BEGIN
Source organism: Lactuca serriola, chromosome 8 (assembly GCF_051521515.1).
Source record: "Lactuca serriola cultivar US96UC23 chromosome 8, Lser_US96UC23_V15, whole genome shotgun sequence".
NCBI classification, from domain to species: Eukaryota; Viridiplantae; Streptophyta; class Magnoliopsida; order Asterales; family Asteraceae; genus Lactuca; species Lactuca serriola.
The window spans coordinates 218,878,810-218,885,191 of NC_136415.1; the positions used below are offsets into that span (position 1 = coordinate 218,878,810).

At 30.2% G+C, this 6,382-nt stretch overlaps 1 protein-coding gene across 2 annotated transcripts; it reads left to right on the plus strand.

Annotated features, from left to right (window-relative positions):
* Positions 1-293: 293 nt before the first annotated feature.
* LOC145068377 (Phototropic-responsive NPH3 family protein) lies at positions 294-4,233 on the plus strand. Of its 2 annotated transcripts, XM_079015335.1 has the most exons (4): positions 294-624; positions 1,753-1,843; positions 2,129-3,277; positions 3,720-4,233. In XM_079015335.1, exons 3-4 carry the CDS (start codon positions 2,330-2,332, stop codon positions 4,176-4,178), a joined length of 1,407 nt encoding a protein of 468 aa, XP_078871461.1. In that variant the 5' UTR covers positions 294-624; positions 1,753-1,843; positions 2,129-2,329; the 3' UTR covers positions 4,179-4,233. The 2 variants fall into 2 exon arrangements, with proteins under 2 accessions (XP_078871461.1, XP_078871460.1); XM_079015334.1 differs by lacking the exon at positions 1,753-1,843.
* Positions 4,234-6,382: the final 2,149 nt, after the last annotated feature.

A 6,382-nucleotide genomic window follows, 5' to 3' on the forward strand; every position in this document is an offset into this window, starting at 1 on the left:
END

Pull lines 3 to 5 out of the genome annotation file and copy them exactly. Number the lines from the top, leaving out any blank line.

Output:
NCBI classification, from domain to species: Eukaryota; Viridiplantae; Streptophyta; class Magnoliopsida; order Asterales; family Asteraceae; genus Lactuca; species Lactuca serriola.
The window spans coordinates 218,878,810-218,885,191 of NC_136415.1; the positions used below are offsets into that span (position 1 = coordinate 218,878,810).

At 30.2% G+C, this 6,382-nt stretch overlaps 1 protein-coding gene across 2 annotated transcripts; it reads left to right on the plus strand.